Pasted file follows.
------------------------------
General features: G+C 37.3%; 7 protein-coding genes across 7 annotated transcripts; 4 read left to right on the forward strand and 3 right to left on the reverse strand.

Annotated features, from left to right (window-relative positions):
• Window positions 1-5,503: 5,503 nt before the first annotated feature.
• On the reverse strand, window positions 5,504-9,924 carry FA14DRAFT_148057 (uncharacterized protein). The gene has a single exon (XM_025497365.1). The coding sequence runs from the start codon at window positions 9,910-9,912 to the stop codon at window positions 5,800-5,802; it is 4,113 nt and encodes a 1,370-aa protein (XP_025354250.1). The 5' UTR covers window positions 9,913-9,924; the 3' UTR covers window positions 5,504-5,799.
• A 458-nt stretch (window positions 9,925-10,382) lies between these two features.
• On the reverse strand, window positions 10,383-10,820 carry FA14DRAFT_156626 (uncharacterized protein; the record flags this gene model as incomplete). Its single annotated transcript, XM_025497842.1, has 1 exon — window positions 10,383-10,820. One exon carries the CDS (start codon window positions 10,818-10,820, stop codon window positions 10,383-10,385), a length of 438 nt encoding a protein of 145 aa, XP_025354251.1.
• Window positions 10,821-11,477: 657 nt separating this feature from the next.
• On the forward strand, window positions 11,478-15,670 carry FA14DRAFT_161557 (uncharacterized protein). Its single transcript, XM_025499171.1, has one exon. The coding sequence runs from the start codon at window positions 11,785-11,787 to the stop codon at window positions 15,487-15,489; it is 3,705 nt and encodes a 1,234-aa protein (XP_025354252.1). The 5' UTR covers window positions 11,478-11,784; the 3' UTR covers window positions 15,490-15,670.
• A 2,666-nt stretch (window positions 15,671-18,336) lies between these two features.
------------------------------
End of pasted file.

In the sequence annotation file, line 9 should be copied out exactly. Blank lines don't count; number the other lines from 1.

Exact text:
• A 2,666-nt stretch (window positions 15,671-18,336) lies between these two features.